What to Expect
Industrial design students combine skills in math and art to design products
Derrick Glodova pursued industrial design at the Metropolitan State College
of Denver to mesh his talents in engineering and art. "I like the fact that I
can be creative in more than one way," he says.
"Not only can I make models, but I can do computer graphics, draw and work
with wood, metal and plastic. The student is usually only limited by his or
Barbara Kulig's studies in industrial design allowed her to study the work
she loves. "I find that most projects I do are the ones that I am sincerely
interested in," she says. "The work is very engaging, and I myself
am often anxious to see what I will come up with."
Glodova says students should be prepared to draw, use computers and
think outside the lines.
"The hardest thing for me to get used to was thinking more creatively,"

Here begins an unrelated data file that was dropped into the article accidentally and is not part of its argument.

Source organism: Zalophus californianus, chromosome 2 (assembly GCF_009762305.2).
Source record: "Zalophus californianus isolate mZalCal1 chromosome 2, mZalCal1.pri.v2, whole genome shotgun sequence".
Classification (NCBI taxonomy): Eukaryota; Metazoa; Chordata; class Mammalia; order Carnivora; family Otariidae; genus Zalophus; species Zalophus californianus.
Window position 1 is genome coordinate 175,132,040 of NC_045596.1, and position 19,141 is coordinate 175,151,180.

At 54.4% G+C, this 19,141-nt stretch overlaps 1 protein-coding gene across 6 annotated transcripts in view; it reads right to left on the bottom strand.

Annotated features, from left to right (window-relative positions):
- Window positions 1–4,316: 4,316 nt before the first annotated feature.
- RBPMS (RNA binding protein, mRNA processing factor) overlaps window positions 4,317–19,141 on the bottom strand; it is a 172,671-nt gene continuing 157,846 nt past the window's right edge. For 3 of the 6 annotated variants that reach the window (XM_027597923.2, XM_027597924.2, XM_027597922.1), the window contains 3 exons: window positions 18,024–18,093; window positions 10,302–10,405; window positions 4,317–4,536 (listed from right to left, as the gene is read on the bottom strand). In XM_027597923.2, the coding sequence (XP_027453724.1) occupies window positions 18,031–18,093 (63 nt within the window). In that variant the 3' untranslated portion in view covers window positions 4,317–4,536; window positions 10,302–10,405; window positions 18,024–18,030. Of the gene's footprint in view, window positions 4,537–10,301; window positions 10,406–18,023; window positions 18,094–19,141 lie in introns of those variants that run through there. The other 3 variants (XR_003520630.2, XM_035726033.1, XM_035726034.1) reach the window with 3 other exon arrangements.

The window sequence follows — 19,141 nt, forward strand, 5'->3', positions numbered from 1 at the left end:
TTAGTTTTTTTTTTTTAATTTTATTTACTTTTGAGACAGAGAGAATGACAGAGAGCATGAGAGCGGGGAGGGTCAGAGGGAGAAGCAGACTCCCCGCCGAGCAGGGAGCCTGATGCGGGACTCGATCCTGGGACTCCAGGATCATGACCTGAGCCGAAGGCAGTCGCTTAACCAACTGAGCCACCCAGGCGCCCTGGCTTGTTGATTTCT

he says. "I transferred from an engineering program at another school where
we were taught to think in a linear manner. To be a successful industrial
designer, one must be able to think with more flexibility."
An early design student will experience "studio days," during which
they will spend a full day with a professor. In the first and second years,
students undertake in-class exercises, such as sketching and modeling.
Some days are spent creating models in a wood or metal lab. Students build
prototypes and models of their projects, which are used for testing concepts
and materials and displaying the intended appearance.
Every few weeks, design students have project reviews. The reviews
take an entire day, with each student presenting his or work. Professors and
students review the projects. These review days are equivalent to a test or
How to Prepare
Kulig says high school students should take art courses. Some of
that work could be used in a portfolio, she says.
Glodova says drawing classes and industrial courses, such as drafting,
shop classes and basic math and science courses, would be helpful to students.
"It also helps to learn to think three-dimensionally," he says.
Design-related activities, such as working on the high school yearbook
or newspaper, also help to develop an early sense of layout and graphic design,
Kulig says. Computer knowledge also is helpful, particularly graphics and
3D modeling packages.